Steve Haskin's Derby Report: Post Trauma

Steve Haskin's Derby Report: Post Trauma
Photo: Anne M. Eberhardt
It was 11:15, and the 11 a.m. post position selection draw at the racing office still had not begun, as owners and trainers of Kentucky Derby horses paced back and forth or just stood anxiously waiting to see if all their hard work was about to be nullified by some random, ominous-sounding number.

The largest group in attendance represented the Cinderella horse Dominican, and their heads dropped simultaneously when their horse drew the 20th selection. One contender had been delivered a tough blow, and there were more to come, as Great Hunter drew 19 and Any Given Saturday 18.

Meanwhile, longshot Storm in May drew the coveted No. 1 draw. Then the smile on trainer Larry Jones’ face broadened when Hard Spun nailed down the third selection. Carl Nazger, trainer of Street Sense, was standing off by himself near the exit, and he had to feel a sense of relief when every selection number from 11 to 20 was drawn. Finally, Street Sense drew No. 6 and Nafzger quickly turned and left.

When it was all over, Todd Pletcher had done fair, drawing selection numbers 7, 8, 12, 13, and 18 with Cowtown Cat, Scat Daddy, Circular Quay, Sam P., and Any Given Saturday, respectively. Steve Asmussen also could have done better, drawing 16 for Curlin and 10 for Zanjero.

The one person leading a charmed life the last few days is Jamie Sanders, trainer and co-owner of Teuflesberg, who didn’t get into the race until the day before. Sanders stood right up front and listened to every horse’s name called but hers. With only selection order No. 2 remaining, she was already beaming.

So, there we have it. Now, it is time for the strategies to be plotted out. Of the three potential pacesetters in the race, Teuflesberg and Liquidity, with the 4th selection, will be in good shape, while Stormello will either wind up way on the inside or pretty far on the outside with the 15th selection. Hard Spun, you can bet, will stay as far away from Teuflesberg as possible, but could wind up with Liquidity sitting right outside him.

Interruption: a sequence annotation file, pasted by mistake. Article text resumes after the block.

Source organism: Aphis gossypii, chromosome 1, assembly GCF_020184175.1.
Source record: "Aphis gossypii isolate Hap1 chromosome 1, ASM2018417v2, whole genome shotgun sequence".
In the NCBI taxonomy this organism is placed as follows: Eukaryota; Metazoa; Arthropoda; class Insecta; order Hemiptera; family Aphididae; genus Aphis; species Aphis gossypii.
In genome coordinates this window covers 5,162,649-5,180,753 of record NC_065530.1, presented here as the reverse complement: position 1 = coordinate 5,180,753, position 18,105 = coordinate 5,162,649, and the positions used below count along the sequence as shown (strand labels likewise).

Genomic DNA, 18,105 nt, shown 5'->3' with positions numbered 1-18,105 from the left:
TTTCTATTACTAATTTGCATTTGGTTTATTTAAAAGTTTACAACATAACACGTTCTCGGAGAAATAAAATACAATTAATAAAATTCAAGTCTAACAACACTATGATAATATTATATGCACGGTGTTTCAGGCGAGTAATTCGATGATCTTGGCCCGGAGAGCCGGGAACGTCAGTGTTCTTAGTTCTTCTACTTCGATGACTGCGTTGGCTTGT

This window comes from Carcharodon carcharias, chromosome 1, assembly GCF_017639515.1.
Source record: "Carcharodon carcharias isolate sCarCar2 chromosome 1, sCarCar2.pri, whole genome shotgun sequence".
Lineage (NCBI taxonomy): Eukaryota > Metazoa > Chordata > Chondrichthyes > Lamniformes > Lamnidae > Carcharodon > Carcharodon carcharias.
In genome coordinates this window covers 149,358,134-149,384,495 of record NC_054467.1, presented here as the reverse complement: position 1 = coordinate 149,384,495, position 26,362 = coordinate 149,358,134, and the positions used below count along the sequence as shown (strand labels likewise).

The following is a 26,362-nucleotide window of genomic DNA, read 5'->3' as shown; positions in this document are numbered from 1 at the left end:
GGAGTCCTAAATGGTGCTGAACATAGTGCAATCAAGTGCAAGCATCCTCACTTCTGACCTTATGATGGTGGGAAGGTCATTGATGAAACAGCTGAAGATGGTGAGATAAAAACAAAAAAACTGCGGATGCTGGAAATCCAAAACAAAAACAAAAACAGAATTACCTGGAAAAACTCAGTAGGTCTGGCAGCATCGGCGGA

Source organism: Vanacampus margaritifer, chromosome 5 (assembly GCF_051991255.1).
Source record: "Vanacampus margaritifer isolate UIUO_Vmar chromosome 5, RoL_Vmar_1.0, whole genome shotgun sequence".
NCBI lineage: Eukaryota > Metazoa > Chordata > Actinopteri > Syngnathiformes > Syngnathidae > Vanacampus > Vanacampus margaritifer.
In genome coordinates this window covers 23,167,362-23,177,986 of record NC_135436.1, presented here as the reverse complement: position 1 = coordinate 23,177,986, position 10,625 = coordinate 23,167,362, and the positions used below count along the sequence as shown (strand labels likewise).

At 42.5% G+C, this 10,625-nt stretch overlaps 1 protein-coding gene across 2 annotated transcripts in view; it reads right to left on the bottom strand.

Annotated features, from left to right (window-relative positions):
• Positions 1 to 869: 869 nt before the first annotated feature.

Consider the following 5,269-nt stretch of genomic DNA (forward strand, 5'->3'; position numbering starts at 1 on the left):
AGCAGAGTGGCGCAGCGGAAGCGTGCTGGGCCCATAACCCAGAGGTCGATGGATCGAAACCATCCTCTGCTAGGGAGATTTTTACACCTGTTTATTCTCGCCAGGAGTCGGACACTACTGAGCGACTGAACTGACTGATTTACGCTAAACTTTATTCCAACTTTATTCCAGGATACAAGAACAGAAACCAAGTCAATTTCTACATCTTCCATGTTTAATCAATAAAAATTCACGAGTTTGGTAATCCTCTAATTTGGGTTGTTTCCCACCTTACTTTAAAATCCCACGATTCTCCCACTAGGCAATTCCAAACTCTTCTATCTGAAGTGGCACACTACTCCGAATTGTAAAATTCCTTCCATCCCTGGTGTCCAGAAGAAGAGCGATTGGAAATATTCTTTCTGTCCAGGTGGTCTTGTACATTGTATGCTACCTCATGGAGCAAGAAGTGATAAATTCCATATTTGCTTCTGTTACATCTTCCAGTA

Of course, this is all speculation. We’ll go over the post positions tomorrow and try to figure out tactics and how the race sets up for many of the entrants.

Wednesday marked the arrival of a number of Derby owners to the Churchill backstretch. Activity finally is reaching fever pitch, as large crowds of media gathered at the various barns of Derby horses.

Of course, the Pletcher horses were the first ones on the track at 6 o’clock, with Circular Quay, Any Given Saturday, and Cowtown Cat testing the Churchill surface for the first time since arriving Tuesday afternoon. Scat Daddy made his first tour of the track immediately after in the second set. All looked good from what can be seen in the dark. Cowtown Cat was on the muscle and looking for action. He is not your prototypical distance horse based on conformation, in that he’s not a long-bodied horse and packs a good deal of  muscle in his shoulders and hind end. Scat Daddy also was feeling good, as he usually does, which may be why he went out later when there was more light.

On Wednesday afternoon, Larry Jones took Hard Spun out to graze, but that didn’t last very long after the colt proved to be too much of a handful, constantly trying to buck and rear. And you could hear him several blocks away. “Maybe we should have done more with him yesterday,” Jones joked, referring to the colt’s :57 3/5 work, which apparently has taken very little, if anything, out of him. This morning, he had brisk gallop with Jones up, and was moving powerfully across the track, his mane standing on end as he jogged back at a strong clip.

Santa Anita Derby (gr. I) winner Tiago had a strong gallop as well, taking in all the sights, as owners Jerry and Ann Moss and jockey Mike Smith watched from the trainer’s stand. Tiago, a half-brother to 2005 Derby winner Giacomo, has a wide girth and packs a lot of muscle, and should be something with several mores races under him.

Great Hunter, who likely will wind up in either post 1 or 19, continues to flourish physically, and he looked good galloping again today. The son of Aptitude appears to be coming into the race ready to peak, and it’s unfortunate that he’ll have to overcome an undesirable post. But you never know how the Derby is going to unfold.